“We are excited that NASCAR has announced the rescheduling of our April race weekend to June 20-21,” said Talladega Superspeedway President Brian Crichton. “While we will have cars on track, in the interest of the health and safety of all involved, including fans, NASCAR will be running our three races – the GEICO 500, MoneyLion 300 and General Tire 200 – without fans in attendance in accordance with the State of Alabama, CDC and public health agency standards and protocols.”

The Cup Series GEICO 500 will be held on Sunday, June at 2:00 pm CST.

The Xfinity series MoneyLion 300 will be held on Saturday, June 20 at 4:30 pm CST.

The ARCA series General Tire 200 will be held on Saturday, June 20, 2020 at 1:00 pm CST.

“NASCAR, like Talladega Superspeedway, prides itself in being fan-friendly, and the fans drive everything we do,” Crichton said. “The decision to race without fans is focused on the long-term health of you and our sport. NASCAR has a great respect for the responsibility that comes with a return to competition, and after thorough collaboration with public officials, medical experts and state and federal officials, NASCAR has implemented a comprehensive plan to ensure the health and safety of the competitors and surrounding communities.”

“For our June 20-21 events, we hope you will enjoy watching and listening to the 3- and 4-wide racing at the sport’s Biggest and Most Competitive track via our broadcast partners FOX, FS1 and MRN Radio,” Crichton concluded. “We will persevere through this together.”

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Ticketholders may elect to receive a credit for the full amount paid plus an additional 20 percent of total amount paid to apply towards a future event, including, but not limited to, grandstand seating, infield, camping, fan hospitality, and Talladega Garage Experience. The 120 percemt event credit can be used in a single transaction during the remainder of the 2020 season and entire 2021 season for a NASCAR sanctioned event at any NASCAR-owned track, subject to availability. Elections for an event credit or refund must be submitted by June 14, 2020.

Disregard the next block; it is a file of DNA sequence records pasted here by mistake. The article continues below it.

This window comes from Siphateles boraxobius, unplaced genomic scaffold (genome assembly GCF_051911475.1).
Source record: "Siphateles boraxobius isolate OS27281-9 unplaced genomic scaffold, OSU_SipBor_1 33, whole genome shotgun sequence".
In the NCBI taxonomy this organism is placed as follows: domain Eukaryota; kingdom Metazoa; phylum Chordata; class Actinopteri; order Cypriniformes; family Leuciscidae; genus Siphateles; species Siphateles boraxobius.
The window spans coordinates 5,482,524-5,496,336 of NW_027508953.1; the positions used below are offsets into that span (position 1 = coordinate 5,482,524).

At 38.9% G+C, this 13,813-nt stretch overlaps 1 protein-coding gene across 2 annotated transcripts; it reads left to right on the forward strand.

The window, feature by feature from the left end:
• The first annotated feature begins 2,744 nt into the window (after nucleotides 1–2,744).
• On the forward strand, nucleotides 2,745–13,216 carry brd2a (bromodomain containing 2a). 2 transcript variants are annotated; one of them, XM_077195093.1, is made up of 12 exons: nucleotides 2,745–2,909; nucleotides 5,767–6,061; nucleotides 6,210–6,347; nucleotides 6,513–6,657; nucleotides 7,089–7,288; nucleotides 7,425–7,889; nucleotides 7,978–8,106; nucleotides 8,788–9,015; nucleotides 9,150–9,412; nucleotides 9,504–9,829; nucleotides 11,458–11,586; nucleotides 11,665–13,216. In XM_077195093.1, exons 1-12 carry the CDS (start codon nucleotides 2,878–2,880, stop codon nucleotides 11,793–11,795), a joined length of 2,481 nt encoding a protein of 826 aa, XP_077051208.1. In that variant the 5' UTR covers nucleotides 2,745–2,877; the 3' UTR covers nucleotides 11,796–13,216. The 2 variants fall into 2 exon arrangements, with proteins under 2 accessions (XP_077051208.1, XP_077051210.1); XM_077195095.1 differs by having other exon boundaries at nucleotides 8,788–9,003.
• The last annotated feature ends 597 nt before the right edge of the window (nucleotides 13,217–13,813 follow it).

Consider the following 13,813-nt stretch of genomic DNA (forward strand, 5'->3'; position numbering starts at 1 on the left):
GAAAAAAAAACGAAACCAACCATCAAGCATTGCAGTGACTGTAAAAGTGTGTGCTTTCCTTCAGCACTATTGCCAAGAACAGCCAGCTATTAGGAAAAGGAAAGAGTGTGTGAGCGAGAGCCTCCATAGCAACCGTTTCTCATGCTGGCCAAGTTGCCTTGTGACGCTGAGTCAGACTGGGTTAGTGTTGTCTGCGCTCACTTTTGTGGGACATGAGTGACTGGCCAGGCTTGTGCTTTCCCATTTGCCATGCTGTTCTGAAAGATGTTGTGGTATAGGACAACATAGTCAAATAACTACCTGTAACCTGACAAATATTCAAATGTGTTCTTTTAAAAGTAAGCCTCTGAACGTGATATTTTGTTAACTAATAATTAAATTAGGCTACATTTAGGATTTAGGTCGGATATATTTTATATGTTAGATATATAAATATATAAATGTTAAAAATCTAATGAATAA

Ticketholders may apply here:
https://www.talladegasuperspeedway.com/Vanity-Pages/2020/Assistance.aspx

Motorsports are the only major pro sports league that has resumed play after the coronavirus global pandemic struck in mid-March. The NBA is considering a proposal to playout the remainder of their season and playoffs sequestered at the Wide World of Sports complex at Disneyworld in Orlando, Florida with no fans present. The NHL is in the process of considering a similar proposal to finish this year’s hockey season. Major League Baseball has not played a single game of their season yet. MLB owners have made a proposal that the league play an 80 game season without fans present. The idea is meeting with skepticism from MLB players due to a controversial proposal capping players salaries for this season in a 50:50 revenue sharing agreement. The proposal that would dramatically reduce MLB players’ salaries for this season. Horse racing and mixed martial arts have held some sporting events in recent weeks.

NASCAR has already held two races at Darlington and one at Charlotte after resuming racing on May 17. Kevin Harvik won the Real Heroes 400 driving a Ford and Denny Hamlin won the Toyota 500 driving a Toyota in the first two Cup Series races since NASCAR resumed racing after a ten week hiatus. NASCAR intends to run a 36 race season this year.

Motorsports are the only major professional sports league played at a major league level in the state of Alabama. In addition to the Talladega Superspeedway, the state is also home to the Barber Motorsports Parks near Leeds. The Barber facility hosts both professional motorcycle racing and the Honda Indy Grand Prix of Alabama, a NTT Indycar series event. That event was cancelled due to efforts to shut down the economy to fight the spread of the coronavirus.

The COVID-19 global pandemic has already killed 98,705 Americans through Sunday morning.

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Economy

Alabama nonprofit hopes federal food aid for children continues through summer

Eddie Burkhalter